• What do you estimate your personal FFMI limit to be?

My recommendation would be to break out a nice Excel sheet to do a little “guess and check” work. Put in your height, your FFMI goal, and the off-season BF% you are comfortable with. Next, rearrange the equation to calculate your projected off-season weight, like so:

FFMI eq 3[Eq 3.]

Obviously, you can rearrange this equation to calculate whatever parameter you want. For instance:

  • If I get to 86 kilograms at 16%BF, what would my FFMI be?
  • If I wanted a FFMI of 25 at 18%BF, how much would I need to weigh?
  • If I wanted a FFMI of 26 at 78 kg, what would my BF% need to be?

If you want to make a totally useless and humbling calculation, see how short you’d have to be to match a “Mr. Olympia-level” FFMI value with your current weight and BF%. Do you even lift?

I included some off-season planning tools in the Excel template on There are numerous ways to rearrange this equation for a variety of planning options, but the template should be good enough to get you started.



With just a few easily measured or estimated values, you can calculate your FFMI. Despite its origins in the assessment of malnutrition, we can use this value to plan our off-season, assess our current status of muscularity, and evaluate our ability for future mass building.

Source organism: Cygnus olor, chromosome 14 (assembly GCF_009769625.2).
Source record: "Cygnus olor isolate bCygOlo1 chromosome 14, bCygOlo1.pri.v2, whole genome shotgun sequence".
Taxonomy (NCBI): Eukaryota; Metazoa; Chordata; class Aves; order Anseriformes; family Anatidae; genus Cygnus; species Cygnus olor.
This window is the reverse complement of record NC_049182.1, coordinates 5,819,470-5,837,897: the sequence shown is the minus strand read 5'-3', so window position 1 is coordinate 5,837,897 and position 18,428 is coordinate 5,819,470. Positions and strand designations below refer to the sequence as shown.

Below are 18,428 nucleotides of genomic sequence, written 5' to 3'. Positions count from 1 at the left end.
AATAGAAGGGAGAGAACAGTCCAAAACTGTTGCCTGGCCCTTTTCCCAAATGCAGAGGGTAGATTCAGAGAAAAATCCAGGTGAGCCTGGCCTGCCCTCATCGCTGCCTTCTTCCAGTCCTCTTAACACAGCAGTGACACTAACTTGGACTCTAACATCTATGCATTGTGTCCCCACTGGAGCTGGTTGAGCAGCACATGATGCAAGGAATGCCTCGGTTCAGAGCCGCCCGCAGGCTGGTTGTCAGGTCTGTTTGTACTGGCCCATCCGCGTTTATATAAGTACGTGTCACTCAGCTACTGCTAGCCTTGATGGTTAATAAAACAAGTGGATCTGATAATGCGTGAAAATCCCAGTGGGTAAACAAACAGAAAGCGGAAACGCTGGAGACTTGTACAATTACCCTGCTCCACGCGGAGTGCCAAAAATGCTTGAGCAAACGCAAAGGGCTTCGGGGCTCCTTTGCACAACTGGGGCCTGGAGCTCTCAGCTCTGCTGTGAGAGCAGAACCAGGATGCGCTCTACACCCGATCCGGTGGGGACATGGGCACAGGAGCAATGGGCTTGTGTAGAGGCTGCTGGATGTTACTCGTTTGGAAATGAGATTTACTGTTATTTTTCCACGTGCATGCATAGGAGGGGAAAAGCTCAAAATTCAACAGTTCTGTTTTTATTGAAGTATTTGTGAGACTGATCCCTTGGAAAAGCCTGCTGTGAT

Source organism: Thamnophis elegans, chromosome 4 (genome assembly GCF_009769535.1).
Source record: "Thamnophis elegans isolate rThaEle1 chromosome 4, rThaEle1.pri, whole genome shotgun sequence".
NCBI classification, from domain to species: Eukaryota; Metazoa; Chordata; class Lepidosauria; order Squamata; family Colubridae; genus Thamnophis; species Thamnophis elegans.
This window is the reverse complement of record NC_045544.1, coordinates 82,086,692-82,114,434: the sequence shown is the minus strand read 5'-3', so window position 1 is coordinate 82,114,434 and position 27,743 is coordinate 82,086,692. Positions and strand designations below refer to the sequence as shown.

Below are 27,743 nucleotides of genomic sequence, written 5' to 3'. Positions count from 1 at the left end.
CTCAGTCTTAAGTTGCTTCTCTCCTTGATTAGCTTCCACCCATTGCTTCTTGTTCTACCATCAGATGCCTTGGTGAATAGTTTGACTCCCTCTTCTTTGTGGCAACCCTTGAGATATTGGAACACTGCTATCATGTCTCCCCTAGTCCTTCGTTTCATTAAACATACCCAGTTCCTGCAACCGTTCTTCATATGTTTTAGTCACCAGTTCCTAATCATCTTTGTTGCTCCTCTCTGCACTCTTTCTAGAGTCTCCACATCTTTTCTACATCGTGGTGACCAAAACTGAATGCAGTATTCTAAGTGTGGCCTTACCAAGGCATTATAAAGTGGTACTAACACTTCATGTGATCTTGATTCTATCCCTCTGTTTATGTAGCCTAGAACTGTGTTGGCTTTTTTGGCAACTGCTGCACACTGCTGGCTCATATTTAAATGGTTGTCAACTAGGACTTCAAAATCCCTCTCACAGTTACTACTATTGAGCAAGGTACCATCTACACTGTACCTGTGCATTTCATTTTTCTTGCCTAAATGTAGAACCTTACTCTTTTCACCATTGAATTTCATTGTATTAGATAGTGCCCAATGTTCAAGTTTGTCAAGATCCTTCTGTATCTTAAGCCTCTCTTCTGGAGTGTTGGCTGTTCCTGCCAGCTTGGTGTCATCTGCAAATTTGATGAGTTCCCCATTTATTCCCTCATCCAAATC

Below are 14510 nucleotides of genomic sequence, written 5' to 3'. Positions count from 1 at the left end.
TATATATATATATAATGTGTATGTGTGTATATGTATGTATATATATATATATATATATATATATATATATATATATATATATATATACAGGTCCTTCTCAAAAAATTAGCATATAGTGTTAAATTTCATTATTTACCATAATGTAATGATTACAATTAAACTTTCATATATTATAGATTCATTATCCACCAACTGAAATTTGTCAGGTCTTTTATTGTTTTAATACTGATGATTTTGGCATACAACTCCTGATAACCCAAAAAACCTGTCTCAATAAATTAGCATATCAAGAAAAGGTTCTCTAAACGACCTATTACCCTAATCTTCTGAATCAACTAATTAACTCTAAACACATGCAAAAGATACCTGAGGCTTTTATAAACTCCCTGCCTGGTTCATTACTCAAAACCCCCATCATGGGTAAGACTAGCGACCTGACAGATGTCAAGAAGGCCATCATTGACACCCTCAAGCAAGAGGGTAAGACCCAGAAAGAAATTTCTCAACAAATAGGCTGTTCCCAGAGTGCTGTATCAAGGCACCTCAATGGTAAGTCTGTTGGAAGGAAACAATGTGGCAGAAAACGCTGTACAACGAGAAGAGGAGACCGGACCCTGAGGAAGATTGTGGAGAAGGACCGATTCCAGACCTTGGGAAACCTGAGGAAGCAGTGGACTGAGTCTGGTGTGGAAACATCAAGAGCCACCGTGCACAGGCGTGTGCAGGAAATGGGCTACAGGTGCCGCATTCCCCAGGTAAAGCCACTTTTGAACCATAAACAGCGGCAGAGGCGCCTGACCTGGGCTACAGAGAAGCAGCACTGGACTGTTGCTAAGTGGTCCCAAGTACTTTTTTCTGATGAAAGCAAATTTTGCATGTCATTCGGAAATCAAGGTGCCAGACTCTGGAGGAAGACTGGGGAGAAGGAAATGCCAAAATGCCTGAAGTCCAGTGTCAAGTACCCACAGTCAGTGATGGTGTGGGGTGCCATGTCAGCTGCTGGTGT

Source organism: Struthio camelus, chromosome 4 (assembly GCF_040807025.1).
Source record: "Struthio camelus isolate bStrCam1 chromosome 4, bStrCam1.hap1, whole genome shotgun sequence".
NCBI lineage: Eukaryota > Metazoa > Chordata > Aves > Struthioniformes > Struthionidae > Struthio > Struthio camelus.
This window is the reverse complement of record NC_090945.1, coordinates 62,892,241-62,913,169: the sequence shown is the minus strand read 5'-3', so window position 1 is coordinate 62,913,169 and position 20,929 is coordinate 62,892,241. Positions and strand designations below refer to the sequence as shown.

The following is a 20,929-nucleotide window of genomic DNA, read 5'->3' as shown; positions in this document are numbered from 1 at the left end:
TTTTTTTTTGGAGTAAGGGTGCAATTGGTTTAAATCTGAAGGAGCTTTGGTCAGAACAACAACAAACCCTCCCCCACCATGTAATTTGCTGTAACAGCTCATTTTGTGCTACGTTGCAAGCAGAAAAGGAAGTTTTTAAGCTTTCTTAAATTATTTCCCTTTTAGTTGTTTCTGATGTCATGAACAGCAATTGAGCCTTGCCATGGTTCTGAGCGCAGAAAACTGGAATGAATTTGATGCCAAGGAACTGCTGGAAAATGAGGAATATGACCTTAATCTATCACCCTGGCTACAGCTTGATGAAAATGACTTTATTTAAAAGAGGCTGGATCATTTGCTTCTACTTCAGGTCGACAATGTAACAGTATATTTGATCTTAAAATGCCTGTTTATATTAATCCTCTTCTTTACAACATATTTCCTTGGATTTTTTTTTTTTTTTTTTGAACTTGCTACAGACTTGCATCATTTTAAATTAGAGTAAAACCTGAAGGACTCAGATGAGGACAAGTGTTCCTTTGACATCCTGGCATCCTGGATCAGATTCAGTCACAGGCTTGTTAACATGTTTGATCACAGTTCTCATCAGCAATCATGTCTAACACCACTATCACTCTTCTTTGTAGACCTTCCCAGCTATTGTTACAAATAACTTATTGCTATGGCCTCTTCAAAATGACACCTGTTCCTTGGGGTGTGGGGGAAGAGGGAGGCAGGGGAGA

1. VanItallie TB, Yang MU, Heymsfield SB et al.: Height-normalized indices of the body’s fat-free mass and fat mass: potentially useful indicators of nutritional status. Am J Clin Nutr. 1990;52(6):953-9.
  2. Trexler ET, Smith-Ryan AE, Blue MN et al.: Fat-Free Mass Index in NCAA Division I and II Collegiate American Football Players. J Strength Cond Res. 2016.
  3. Kouri EM, Pope HG, Jr., Katz DL et al.: Fat-free mass index in users and nonusers of anabolic-androgenic steroids. Clin J Sport Med. 1995;5(4):223-8.
  4. Binkley TL, Daughters SW, Weidauer LA et al.: Changes in Body Composition in Division I Football Players Over a Competitive Season and Recovery in Off-Season. J Strength Cond Res. 2015;29(9):2503-12.
  5. Dengel DR, Bosch TA, Burruss TP et al.: Body composition and bone mineral density of national football league players. J Strength Cond Res. 2014;28(1):1-6.
  6. Trexler ET, Smith-Ryan AE, Mann JB et al.: Longitudinal Body Composition Changes in NCAA Division I College Football Players. J Strength Cond Res. 2017;31(1):1-8.
  7. Hattori K, Kondo M, Abe T et al.: Hierarchical differences in body composition of professional Sumo wrestlers. Ann Hum Biol. 1999;26(2):179-84.
  8. Kistler BM, Fitschen PJ, Ranadive SM et al.: Case study: Natural bodybuilding contest preparation. Int J Sport Nutr Exerc Metab. 2014;24(6):694-700.
  9. Robinson SL, Lambeth-Mansell A, Gillibrand G et al.: A nutrition and conditioning intervention for natural bodybuilding contest preparation: case study. J Int Soc Sports Nutr. 2015;12:20.
  10. Rossow LM, Fukuda DH, Fahs CA et al.: Natural bodybuilding competition preparation and recovery: a 12-month case study. Int J Sports Physiol Perform. 2013;8(5):582-92.

About the author

About Eric Trexler
Eric Trexler

Eric Trexler is a PhD student at UNC Chapel Hill, with a research focus on how exercise and nutrition affect metabolism, performance, and body composition. Eric comes from a background in natural bodybuilding, powerlifting, and strength coaching, and currently holds certifications in sports nutrition (CISSN) and strength and conditioning (CSCS). Eric completed his undergraduate degree...[Continue]